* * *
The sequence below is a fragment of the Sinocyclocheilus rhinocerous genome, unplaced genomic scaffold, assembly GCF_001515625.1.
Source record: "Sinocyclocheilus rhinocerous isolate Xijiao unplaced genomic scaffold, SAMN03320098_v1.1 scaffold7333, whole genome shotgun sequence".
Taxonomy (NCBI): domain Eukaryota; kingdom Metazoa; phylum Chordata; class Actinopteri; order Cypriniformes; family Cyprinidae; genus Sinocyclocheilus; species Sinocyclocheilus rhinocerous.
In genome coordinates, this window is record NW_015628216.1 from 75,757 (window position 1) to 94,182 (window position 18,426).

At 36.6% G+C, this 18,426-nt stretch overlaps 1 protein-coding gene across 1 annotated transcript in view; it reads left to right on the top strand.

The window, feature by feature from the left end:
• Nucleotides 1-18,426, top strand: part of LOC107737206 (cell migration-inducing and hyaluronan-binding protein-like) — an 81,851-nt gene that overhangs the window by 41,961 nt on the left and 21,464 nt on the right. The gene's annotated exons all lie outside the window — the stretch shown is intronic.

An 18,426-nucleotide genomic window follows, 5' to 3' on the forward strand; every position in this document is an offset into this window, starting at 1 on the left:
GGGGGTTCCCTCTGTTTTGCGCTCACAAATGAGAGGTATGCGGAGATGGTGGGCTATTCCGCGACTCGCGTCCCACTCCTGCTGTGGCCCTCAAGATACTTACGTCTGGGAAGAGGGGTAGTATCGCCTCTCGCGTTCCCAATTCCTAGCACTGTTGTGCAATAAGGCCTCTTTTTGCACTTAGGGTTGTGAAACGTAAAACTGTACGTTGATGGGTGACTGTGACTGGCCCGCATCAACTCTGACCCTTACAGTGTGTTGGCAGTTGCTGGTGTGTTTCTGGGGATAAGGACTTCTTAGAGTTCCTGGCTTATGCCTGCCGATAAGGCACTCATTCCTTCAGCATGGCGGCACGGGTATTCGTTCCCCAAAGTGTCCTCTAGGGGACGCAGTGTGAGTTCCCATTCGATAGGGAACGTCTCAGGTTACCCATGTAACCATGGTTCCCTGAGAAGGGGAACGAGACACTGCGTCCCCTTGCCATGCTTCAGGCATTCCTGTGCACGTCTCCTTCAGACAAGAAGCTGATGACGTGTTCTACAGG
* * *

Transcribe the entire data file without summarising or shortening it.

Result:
The sequence below is a fragment of the Sinocyclocheilus rhinocerous genome, unplaced genomic scaffold, assembly GCF_001515625.1.
Source record: "Sinocyclocheilus rhinocerous isolate Xijiao unplaced genomic scaffold, SAMN03320098_v1.1 scaffold7333, whole genome shotgun sequence".
Taxonomy (NCBI): domain Eukaryota; kingdom Metazoa; phylum Chordata; class Actinopteri; order Cypriniformes; family Cyprinidae; genus Sinocyclocheilus; species Sinocyclocheilus rhinocerous.
In genome coordinates, this window is record NW_015628216.1 from 75,757 (window position 1) to 94,182 (window position 18,426).

At 36.6% G+C, this 18,426-nt stretch overlaps 1 protein-coding gene across 1 annotated transcript in view; it reads left to right on the top strand.

The window, feature by feature from the left end:
• Nucleotides 1-18,426, top strand: part of LOC107737206 (cell migration-inducing and hyaluronan-binding protein-like) — an 81,851-nt gene that overhangs the window by 41,961 nt on the left and 21,464 nt on the right. The gene's annotated exons all lie outside the window — the stretch shown is intronic.

An 18,426-nucleotide genomic window follows, 5' to 3' on the forward strand; every position in this document is an offset into this window, starting at 1 on the left:
GGGGGTTCCCTCTGTTTTGCGCTCACAAATGAGAGGTATGCGGAGATGGTGGGCTATTCCGCGACTCGCGTCCCACTCCTGCTGTGGCCCTCAAGATACTTACGTCTGGGAAGAGGGGTAGTATCGCCTCTCGCGTTCCCAATTCCTAGCACTGTTGTGCAATAAGGCCTCTTTTTGCACTTAGGGTTGTGAAACGTAAAACTGTACGTTGATGGGTGACTGTGACTGGCCCGCATCAACTCTGACCCTTACAGTGTGTTGGCAGTTGCTGGTGTGTTTCTGGGGATAAGGACTTCTTAGAGTTCCTGGCTTATGCCTGCCGATAAGGCACTCATTCCTTCAGCATGGCGGCACGGGTATTCGTTCCCCAAAGTGTCCTCTAGGGGACGCAGTGTGAGTTCCCATTCGATAGGGAACGTCTCAGGTTACCCATGTAACCATGGTTCCCTGAGAAGGGGAACGAGACACTGCGTCCCCTTGCCATGCTTCAGGCATTCCTGTGCACGTCTCCTTCAGACAAGAAGCTGATGACGTGTTCTACAGG